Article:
I then tapped the pipe around on some objects lying about the field and hid the pipe in a large metal drum lying on its side, just at the mouth of the drum. The dog hunted and hunted and found the pipe. It seemed as though my next detection candidate was here. Then I asked to toss the pipe inside the KNPV clubhouse. This structure was brick building about 20’ wide and maybe 30’ deep, and inside is an open area with a little club bar, a few tables and chairs, and a restroom in the back. The floors were made of polished tile, and were pretty slick. I walked ahead of the dog into the clubhouse, and the man with the dog walked up to the threshold and the dog stopped dead in his tracks at the doorway.


The dog refused to come over the threshold of the door into the building. The man tried at first to encourage the dog with his voice, and then I tried to draw his interest with the pipe he had been so energetically retrieving. The dog refused to take a step inside the room. The handler then pulled the dog on his flat collar to bring him inside, and now the dog started to scream as if he were being brought to slaughter! The man pulled him over the threshold, and the dog went flat on the ground, head down, and refused to move frightened to death of being inside.


I was dejected. But here is a good example of how testing the dog must be thorough. Outside he was a champion, but to try and move him inside changed the dog entirely. His drives would not overcome his fear of this unknown situation. I had to pass on the dog, but better I pass on the dog before I get him home and realize he wouldn’t work in a building.


I want to make a note here on man-orientation in green dogs. Over the years I have sold a lot of green dogs, and one of the complaints I here most often is that the dog is equipment oriented. In order to teach biting behavior, we use equipment. We have no choice. As a result, equipment orientation usually follows in high prey dogs. This is not a deficiency, but rather a by-product of the training progression in confident, high prey dogs. In a later chapter we will discuss how to eliminate this by-product before going on to teach the police dog his necessary skills. My advice is this: don’t pass on an otherwise good dog because he is equipment oriented.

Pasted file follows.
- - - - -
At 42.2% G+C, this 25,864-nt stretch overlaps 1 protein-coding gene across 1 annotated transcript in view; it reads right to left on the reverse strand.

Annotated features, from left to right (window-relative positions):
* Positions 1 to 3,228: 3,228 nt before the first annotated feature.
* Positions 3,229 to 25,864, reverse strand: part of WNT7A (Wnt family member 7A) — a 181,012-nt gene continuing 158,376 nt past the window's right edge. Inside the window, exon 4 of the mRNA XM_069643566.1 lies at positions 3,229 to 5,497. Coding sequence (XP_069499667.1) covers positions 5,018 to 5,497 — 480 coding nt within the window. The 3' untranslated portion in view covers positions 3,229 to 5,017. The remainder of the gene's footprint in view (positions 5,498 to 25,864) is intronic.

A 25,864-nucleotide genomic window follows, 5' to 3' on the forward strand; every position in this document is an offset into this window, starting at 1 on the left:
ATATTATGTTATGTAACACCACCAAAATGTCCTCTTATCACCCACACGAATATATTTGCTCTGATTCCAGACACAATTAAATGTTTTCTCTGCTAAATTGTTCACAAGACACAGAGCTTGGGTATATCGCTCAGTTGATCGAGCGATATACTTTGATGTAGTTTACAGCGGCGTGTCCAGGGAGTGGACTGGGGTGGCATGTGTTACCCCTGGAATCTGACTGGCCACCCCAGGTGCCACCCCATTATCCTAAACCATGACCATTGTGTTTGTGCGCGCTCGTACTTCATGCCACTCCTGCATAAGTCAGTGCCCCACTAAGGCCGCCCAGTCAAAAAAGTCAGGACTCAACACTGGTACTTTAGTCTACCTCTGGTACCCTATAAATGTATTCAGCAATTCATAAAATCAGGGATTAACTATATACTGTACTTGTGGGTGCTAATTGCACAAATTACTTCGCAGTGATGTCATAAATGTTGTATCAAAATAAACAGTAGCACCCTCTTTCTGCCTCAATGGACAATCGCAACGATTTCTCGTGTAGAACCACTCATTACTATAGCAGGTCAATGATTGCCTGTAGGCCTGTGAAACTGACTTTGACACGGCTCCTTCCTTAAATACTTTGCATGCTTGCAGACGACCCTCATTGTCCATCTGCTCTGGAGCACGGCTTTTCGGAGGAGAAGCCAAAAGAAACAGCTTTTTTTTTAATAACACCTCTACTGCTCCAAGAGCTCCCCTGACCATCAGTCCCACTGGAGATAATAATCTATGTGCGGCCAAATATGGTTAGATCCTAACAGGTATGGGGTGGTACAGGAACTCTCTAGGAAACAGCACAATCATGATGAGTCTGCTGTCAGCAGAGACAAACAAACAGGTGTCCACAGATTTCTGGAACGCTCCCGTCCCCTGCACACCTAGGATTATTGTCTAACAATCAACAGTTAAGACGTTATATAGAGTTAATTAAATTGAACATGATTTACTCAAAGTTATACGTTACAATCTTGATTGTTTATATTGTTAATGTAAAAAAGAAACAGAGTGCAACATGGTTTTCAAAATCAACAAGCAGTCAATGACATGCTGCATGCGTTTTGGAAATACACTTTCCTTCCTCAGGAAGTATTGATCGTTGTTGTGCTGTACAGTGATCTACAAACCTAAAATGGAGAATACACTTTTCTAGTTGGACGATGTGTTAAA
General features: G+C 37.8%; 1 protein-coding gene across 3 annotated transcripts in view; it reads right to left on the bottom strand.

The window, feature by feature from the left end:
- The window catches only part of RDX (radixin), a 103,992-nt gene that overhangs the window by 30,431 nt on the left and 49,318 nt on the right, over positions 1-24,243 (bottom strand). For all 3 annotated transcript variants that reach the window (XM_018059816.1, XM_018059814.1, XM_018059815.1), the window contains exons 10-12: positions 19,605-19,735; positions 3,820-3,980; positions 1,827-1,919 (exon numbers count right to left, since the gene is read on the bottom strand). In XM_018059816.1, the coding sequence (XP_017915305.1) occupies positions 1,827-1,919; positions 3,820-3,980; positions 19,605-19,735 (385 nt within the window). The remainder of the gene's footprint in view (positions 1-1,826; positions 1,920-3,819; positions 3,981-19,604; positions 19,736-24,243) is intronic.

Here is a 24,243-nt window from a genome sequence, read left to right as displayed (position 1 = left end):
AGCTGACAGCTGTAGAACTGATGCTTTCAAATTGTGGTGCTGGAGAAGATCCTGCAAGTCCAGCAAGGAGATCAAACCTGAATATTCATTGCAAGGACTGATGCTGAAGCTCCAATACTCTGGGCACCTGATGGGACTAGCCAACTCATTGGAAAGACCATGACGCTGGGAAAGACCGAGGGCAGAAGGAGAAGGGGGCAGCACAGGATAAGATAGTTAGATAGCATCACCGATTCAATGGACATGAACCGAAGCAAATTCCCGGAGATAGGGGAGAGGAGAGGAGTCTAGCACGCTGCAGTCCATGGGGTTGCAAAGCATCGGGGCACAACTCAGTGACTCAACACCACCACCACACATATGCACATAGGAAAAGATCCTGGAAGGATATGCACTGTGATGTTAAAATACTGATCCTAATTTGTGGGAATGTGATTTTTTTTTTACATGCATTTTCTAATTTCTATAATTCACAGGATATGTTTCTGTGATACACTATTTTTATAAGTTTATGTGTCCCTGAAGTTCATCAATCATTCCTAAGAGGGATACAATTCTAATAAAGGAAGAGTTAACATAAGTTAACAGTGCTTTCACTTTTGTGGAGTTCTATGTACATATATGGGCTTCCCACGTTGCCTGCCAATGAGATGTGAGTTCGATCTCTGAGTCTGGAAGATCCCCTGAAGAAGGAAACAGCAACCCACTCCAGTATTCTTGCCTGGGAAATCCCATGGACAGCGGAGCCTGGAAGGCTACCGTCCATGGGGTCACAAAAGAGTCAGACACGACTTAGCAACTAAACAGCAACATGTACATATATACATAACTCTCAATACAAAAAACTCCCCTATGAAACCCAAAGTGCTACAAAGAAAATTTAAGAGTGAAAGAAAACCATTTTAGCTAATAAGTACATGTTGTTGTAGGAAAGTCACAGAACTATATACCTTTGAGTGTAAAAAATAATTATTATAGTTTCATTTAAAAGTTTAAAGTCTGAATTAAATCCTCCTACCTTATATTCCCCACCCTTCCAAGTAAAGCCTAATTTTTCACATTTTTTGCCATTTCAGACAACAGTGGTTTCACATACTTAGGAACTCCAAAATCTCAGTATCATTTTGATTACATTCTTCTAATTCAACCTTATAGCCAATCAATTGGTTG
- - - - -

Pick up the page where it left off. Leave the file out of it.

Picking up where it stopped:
Finally, you will have to make some conclusions for your training program. The ultimate goals of the test are to see the presence of as well as the intensity of the dog’s drives. You will look at the dog’s nerves, and how his drives carry the dog through the test. From this, you will determine which drive is the dog’s strongest drive. For the dog that is balanced, one that confidently and easily stimulates in either prey or defense, it won’t matter much if you start training with prey development or defensive development. But if the dog is clearly defensive, with weaker prey drive, you will begin the dog’s training in defense. If the dog is stronger in prey, you will begin in prey drive. In the coming chapters, we will discuss development of prey instincts, and the development of defensive instincts, and their interaction with one another. These are the basic building blocks of foundation work.


Conclusions of the Test:


  • Presence & intensity of prey drive
  • Presence & intensity of defense drive
  • Relative intensity of prey & defense drives
  • Nerves and how the dog reacts to and recovers from both environmental stress, and pressure from the decoy (courage test).
  • Begin drive development in the drive that is relatively stronger.


If we identify the young dog’s dominant drive to be the defense drive, then we must first address the strength of that dog. Developing defense drive will be covered in chapter 4. I explained that in some dogs, where the defense drive dominates and there is a relatively weak prey response, trying to do prey training will only teach the dog to work at a low level of intensity in prey. If the dog is in the majority of dogs tested, and exhibits a stronger prey response, then we must begin the dog’s development in prey first. In many cases, young dogs do not have a defense drive that is developed enough to work with. If these dogs show prey to be their dominant drive, then we will want to address this strength in our early training, and bring in defense work as the dog matures and this drive begins to show itself.

[1] Displacement occurs when a dog chooses an incongruous behavior in the context of the threat against him, such as suddenly sniffing the ground, or jumping up on the handler. Some behaviorists call these behaviors calming signals. The dog is looking for a way to halt your aggressive behavior. If he chooses to meet your threat with displacement, he is looking for a way out.

[2] Younger dogs, who may not have developed their defense drive, or who are genetically very high threshold in defense drive, may need to be tested in an unfamiliar place, on slick floors, in a quiet area in the dark. Put the needed pressure into the situation if your threat is met with confident indifference.

[3] This is a peek into how he will channel from defense into prey. We want him to go into some prey behaviors when he thinks he is beating you up. Thrashing, countering, feet on you, and other signs of prey-like confidence are ideal.

[4] You can also use a sleeve for this. Some of the Belgian made sleeves can be turned around so that the triceps protection is in front of the biceps and you can offer a grip and work the dog in the front. If the grip stays strong and committed, the dog is a good prospect. Many dogs will drop back into a defensive mood when offered a bite in the front. This can be worked through, but I prefer a dog that can take a prey bite in the front and not be shaken by the frontal position.